John Goforth is the Vice President of Podcast Sales for the Central Region of iHeartMedia. On the side, John and Brent Hand were podcasting a show called Hysteria 51, about their passion: UFOs. They grew the show organically, which eventually lead to John’s two worlds colliding when his StuffMedia (which iHeartMedia now owns) picked up their show.
Here’s our interview with John Goforth.
How long have you been podcasting and when did you start?
Both my co-host (Brent Hand) and I have been podcasting for about three years now. We started recording trial episodes and whiteboarding things in early 2016, then officially launched Hysteria 51 and another show (the now defunct Rad or Fad) in September of that year.
Why are you podcasting?
It’s my creative outlet. I was an actor in college. I wrote a few (unpublished) books in my 20s. I need somewhere to flex those muscles. Not in a “the world needs my art” sort of way – it doesn’t. More in a “this helps me keep my sanity” sort of way. Podcasting was the natural evolution as it allowed for more of a freeform environment in a channel (audio) that I love. To me, theatre of the mind is one of the most powerful entertainment tools we all have access to.
How do you and your co-hosts know each other?
We grew up together in central Illinois. Fortunately (or unfortunately depending on your perspective) we’ve known each other for 30 years. It leads to some brother type of squabbles, but it’s also probably the single-biggest strength of our show – our chemistry and familiarity with each other.
Why did you decide on UFOs?
It’s less that we decided on UFOs, but more that we decided there’s this “world of the weird,” I like to call it, that is interminably interesting — UFOs, aliens, conspiracy theories, mysteries, the unusual, and the unexplained. My co-host, Brent, was already fairly engrossed in these types of topics and I knew I’d love to learn more. It allows us to pursue topics from both a more skeptical and less skeptical perspective. We also went this route because we found there was a bit of a hole in the podcast offerings in the genre. Most (not all) of what existed was from the perspective of true believers — it was like this big echo chamber. We like to consider the possibility of things, but are skeptically optimistic about the reality of much of it. Also, it’s a lot easier to make jokes about a guy getting abducted by aliens than it is about a murder case.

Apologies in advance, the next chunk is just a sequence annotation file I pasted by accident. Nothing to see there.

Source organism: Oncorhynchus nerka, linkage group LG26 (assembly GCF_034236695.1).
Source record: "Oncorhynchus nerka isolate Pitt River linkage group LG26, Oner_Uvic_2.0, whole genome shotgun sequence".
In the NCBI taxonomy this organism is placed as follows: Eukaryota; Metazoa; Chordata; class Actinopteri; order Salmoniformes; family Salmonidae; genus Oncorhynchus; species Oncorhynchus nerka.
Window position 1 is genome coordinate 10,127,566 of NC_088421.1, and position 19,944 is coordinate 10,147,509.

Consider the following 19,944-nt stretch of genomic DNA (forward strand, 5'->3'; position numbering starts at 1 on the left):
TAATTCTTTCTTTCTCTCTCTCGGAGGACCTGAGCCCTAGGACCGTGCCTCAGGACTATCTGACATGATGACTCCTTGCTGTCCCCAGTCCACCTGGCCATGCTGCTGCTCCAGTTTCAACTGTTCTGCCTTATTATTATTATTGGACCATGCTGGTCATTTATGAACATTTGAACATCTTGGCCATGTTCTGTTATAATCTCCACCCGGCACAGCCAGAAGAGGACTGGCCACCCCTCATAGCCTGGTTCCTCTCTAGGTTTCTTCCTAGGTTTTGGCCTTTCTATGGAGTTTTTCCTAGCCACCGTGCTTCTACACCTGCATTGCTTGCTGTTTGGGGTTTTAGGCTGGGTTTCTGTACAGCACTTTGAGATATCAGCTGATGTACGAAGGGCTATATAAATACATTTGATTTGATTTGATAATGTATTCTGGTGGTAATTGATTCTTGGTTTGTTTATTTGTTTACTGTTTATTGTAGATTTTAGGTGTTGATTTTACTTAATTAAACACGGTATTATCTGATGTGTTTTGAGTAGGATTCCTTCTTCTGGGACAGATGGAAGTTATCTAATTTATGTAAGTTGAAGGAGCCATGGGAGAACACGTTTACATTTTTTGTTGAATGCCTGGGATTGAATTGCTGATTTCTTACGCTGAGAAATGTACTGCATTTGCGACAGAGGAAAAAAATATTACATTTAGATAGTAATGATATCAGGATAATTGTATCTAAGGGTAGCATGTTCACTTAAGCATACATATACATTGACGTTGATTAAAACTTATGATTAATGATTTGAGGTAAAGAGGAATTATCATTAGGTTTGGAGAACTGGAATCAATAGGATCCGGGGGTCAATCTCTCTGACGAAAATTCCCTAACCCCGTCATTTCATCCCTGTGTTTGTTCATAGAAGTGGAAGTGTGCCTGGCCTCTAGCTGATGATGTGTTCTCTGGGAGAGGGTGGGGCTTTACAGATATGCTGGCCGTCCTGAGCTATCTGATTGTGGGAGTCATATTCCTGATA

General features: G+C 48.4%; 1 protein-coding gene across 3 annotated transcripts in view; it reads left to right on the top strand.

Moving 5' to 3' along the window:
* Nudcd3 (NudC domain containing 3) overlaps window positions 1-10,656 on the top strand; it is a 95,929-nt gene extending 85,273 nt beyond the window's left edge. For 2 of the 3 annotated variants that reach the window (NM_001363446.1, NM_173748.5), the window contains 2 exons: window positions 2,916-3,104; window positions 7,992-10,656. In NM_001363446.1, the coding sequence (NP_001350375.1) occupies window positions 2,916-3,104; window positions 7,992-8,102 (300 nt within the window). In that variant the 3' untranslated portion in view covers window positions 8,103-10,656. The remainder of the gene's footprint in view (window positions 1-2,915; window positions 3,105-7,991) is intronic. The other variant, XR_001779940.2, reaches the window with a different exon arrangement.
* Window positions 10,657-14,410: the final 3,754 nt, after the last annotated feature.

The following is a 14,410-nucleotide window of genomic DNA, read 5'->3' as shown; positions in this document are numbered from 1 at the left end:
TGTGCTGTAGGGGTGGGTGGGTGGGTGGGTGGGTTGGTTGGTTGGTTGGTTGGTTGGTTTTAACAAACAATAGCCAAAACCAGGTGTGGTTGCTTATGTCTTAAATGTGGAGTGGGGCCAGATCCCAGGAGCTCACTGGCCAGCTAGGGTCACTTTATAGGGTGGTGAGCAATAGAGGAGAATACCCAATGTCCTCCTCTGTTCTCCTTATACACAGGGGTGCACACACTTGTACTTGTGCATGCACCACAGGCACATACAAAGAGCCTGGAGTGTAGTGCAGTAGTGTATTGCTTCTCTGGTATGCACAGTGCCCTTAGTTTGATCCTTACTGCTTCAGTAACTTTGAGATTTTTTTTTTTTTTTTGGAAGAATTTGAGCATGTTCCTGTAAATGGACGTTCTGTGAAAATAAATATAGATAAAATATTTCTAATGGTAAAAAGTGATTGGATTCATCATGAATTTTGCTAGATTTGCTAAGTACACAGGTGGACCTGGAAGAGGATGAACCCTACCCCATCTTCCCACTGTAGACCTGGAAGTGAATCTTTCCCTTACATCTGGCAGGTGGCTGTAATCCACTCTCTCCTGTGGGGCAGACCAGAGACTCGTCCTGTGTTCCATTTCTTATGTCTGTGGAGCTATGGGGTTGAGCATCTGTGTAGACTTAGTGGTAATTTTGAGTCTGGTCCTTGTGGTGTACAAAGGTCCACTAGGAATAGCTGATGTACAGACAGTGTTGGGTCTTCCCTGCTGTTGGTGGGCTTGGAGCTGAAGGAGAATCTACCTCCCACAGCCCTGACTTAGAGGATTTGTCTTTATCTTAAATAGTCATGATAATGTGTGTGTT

How important is it for podcasters to have their own website?
Seems pretty important to me. That’s how your listeners and potential listeners are trained to find things. A website can be a repository of ALL of the information you want them to know — your Twitter, FB, merch store, Patreon, Reddit, MySpace, Friendster…you get my point. Also, it’s a GREAT way to add additional context to your shows if necessary.
How are you marketing/getting the word out now about your podcast?
We’ve done just about everything. Paid FB, paid Twitter, panels at conferences, promo swaps with other shows, etc etc etc. We found much of it was like beating your head against the wall. That said, when we are able to GUEST on other podcasts in the same general category, we always see a jump. Sometimes large. So, we continue to do that. Also, we recently joined HowStuffWorks/iHeartMedia — so now they’ll be taking over marketing duties.
How did you get the first one out when you began?
We were hosting with Buzzsprout at the time. We made sure all of the catchers had our RSS feed. Many of them just pull from Apple so that took care of a lot of it. Then we crossed our fingers and hit “publish.”
How many downloads/listens are you getting?
We’re getting about 120k downloads per month.
What are your biggest challenges? I think ours is much like almost everyone else’s — discovery. If you’ve created something that resonates with at least some people, you want to find more of those people. But with only about a quarter of the country listening to podcasts on monthly basis, it can be difficult. I also think a challenge we face is keeping our content fresh. It’s easy to fall into the trap of doing every episode the EXACT same way. Decide on a topic, replace info in certain parts of your outline: rinse and repeat. We challenge ourselves and each other to try to stay original and fresh while still keeping the same basic structure and cadence.
Are you making any money? If so, how? I mentioned before that we recently joined HowStuffWorks/iHeart. We make money from the advertising they sell. Additionally, we have a Patreon, merch store, and have done live events.
What advice do you have for other podcasters considering launching one of their own? Do it because you have something to say. Not because you think it would be a good way to make money — it isn’t. If you find an audience, the money can and will follow. Also, pick a corner. Meaning, don’t just take the approach of “my buddies and I are funny, let’s sit in front of a microphone and see what happens.” That doesn’t seem to work well. Talk about something you like, have researched, and have a take on.
MXL 990 Microphones
Behringer Ultragain Pro Mic2200 preamps
Behringer COMPOSER PRO-XL MDX2600 Gates
Behringer XENYX UFX1604 Mixer
H4n Pro for onsite audio recording
Apple earbuds for monitors (I don’t care what they say – I can’t give them up)
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